It was the top of the 4th, one out and no one on base in the May 11 ball game between the Tampa Bay Rays and the New York Yankees. The Rays were leading 2-0 when Yankee Brett Gardner hit a fly ball into left field. Rays outfielder Tommy Pham raced for the catch just as he lost his left contact lens. Without breaking stride, however, the ball landed neatly in Pham’s glove for the second out. Pham searched the ground for a moment, then reached into his back pocket, pulled out a compact mirror and spare contact lens to reinsert the lens on the field. Pham made it seem like no big deal.
Bob Reynolds, OAA President, reports that there is a surge in attempts to deregulate or consolidate licensed professions by doing away with or combining state licensing boards. Attempts at deregulation have been made recently in Ohio, Arizona, Virginia and Florida, with more states certain to follow. You may recall that the OAA was instrumental in assisting opticians in Virginia, where a bill to deregulate opticians died in committee.
One of my favorite sayings goes, “you live and you learn.” It doesn’t sound like anything profound or straight out of a literature book, but it gets me through mistakes I’ve made. If I could go back in time, I would have pursued a job in the field before I started school. I didn’t understand the importance of obtaining real life experience in an optical, versus putting in hours at my school’s optical clinic until applying for my apprenticeship. My classmates and I were able to guide each other frequently for group projects. Therefore, I always had support and comfort with what I was doing. It’s possible if I had started working in an optical setting sooner, I would have been much more relaxed for anything involving practical and physical tasks. I have noticed a drastic improvement in my skills and knowledge since becoming an apprentice. So, I try to convince students to get a job sooner than later because applying your knowledge in this field is immensely important on the road to becoming a successful optician.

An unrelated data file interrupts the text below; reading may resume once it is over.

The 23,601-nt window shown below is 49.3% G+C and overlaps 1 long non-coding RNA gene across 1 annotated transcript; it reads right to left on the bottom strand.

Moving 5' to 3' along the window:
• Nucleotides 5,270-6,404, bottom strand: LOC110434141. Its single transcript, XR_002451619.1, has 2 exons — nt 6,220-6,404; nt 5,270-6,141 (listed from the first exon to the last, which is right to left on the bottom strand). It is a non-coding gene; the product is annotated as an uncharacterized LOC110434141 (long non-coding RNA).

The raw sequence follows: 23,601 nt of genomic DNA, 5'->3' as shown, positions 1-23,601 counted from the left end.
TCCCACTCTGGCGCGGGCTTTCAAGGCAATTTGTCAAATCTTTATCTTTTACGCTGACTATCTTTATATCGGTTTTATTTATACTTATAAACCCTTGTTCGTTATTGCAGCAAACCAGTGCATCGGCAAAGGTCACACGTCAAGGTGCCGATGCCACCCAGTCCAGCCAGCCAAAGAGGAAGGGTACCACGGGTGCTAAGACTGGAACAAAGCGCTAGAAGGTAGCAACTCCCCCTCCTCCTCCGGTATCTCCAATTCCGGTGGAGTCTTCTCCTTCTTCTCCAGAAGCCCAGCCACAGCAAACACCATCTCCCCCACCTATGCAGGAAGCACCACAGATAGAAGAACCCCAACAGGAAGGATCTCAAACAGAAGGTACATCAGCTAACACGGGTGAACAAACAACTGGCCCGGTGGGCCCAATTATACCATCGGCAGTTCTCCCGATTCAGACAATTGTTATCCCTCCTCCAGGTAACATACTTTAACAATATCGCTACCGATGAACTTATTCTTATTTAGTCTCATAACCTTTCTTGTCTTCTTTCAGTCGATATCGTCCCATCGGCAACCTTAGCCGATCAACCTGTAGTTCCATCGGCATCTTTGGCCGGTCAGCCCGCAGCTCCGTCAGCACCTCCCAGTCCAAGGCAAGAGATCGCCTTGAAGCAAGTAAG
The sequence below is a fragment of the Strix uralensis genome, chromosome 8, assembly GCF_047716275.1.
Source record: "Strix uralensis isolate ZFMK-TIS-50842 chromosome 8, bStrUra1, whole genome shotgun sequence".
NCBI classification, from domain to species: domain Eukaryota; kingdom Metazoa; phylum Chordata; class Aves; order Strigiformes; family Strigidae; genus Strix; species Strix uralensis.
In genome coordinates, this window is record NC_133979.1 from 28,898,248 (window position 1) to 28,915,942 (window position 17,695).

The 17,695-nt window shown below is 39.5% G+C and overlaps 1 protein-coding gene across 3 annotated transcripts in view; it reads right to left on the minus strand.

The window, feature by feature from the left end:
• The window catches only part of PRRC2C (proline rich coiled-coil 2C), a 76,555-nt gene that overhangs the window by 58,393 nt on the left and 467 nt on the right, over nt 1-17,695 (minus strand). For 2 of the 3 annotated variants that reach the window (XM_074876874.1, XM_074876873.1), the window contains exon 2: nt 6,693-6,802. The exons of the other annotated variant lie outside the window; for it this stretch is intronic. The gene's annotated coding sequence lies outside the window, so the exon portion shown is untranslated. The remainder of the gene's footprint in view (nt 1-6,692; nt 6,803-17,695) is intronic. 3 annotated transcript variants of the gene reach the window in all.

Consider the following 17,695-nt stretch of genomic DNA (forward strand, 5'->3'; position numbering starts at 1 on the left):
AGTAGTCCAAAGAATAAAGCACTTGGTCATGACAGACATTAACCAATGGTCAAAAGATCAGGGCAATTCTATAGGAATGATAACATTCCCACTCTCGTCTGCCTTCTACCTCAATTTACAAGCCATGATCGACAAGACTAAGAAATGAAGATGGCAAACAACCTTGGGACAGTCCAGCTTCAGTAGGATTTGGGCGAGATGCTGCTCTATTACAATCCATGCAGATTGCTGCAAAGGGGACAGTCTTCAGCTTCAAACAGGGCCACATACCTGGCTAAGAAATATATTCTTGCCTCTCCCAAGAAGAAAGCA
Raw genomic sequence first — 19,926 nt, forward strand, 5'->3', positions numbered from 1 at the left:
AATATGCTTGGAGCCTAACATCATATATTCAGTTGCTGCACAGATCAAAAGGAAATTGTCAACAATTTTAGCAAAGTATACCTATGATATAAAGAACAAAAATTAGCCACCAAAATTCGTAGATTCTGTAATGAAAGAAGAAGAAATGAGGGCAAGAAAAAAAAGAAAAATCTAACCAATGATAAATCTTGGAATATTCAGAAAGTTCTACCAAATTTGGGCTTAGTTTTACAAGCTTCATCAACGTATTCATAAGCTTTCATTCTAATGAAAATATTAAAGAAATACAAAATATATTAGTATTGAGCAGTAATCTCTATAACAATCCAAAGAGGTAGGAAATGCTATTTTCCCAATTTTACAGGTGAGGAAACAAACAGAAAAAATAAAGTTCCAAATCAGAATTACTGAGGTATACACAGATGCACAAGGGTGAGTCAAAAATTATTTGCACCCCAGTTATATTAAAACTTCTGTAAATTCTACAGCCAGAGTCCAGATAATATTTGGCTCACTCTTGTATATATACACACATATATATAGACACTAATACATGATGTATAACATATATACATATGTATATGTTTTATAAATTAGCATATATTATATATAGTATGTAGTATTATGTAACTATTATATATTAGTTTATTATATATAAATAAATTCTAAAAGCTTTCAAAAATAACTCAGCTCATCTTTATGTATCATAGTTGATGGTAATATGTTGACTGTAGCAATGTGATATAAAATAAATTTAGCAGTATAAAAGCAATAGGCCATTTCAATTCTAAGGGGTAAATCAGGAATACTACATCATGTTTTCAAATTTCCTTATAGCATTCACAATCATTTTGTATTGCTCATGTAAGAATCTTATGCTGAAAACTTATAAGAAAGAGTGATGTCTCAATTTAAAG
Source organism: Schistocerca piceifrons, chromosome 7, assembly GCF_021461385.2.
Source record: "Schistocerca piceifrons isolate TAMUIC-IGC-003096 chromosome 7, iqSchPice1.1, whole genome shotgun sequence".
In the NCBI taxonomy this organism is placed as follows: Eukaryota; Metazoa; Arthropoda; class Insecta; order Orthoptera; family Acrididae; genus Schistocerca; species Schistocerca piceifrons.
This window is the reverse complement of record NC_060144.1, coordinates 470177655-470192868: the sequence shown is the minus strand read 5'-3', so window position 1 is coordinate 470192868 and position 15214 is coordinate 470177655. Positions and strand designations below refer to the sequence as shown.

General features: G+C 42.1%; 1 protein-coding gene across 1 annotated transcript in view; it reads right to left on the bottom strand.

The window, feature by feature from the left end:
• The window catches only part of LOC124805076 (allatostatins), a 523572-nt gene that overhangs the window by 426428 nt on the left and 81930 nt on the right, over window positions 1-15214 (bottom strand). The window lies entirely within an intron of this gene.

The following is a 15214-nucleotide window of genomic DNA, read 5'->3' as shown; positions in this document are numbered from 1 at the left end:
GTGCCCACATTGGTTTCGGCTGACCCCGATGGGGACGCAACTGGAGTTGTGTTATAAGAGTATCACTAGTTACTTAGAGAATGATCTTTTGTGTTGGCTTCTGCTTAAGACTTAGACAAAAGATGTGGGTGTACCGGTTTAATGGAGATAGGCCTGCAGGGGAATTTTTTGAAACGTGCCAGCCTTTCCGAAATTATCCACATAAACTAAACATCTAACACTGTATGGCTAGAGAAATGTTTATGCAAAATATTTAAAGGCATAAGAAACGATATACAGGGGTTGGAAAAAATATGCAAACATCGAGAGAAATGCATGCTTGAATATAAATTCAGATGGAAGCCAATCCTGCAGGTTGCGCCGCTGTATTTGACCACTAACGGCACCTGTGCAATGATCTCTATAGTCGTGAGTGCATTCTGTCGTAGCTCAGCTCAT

Our columns today offer the perspectives of a teacher and of a student. For those of you who are mentors, it’s important to connect with your novices with a way to help them understand what we do and why, and to make it relevant to the daily experience. Hands-on experience combined with theoretical knowledge provides the best learning opportunity in our field.
As the OAA’s Media Partner, Pro to Pro is pleased to present highlights from the OAA’s April Newsletter. One of the OAA’s many goals is to bring opticians together in hopes of creating a strong and unified voice. Vision Expo aids us in our mission by bringing opticians from all walks of life together and promoting the sharing of ideas.
Even though my son is 35 years old and lives 3,000 miles away, I’m still “Dr. Mom,” especially when it comes to maladies that have to do with eyes and vision. He called the other day to relate an interesting experience and get my “professional” opinion.
Claude Monet, the father of impressionism, spent years studying the effects of light and color, then recreating those effects, rather than the objects, in his art. At about age 65, Monet noticed a change in his perception of color. Colors appeared less intense, and he began to replace whites, blues and greens with yellows and purples. These two paintings show the change in detail and palette. At age 72, Monet was diagnosed with bilateral cataracts. Terrified of the results of surgery, he did not consent to an operation on the first eye until ten years later.
In their ongoing work to elevate our profession through education, the Opticians Association of America (OAA) announced the National Optician Initiative, a program aimed at ensuring a high level of uniform competency for opticians throughout the country. The program, announced in the OAA’s March newsletter and at the State Leadership Conference in February, would establish the American Board of Opticianry’s Practical Exam (ABOP) and the National Contact Lens Examiners Practical Examination (NCLEP) as the officially preferred practical examinations for all opticians.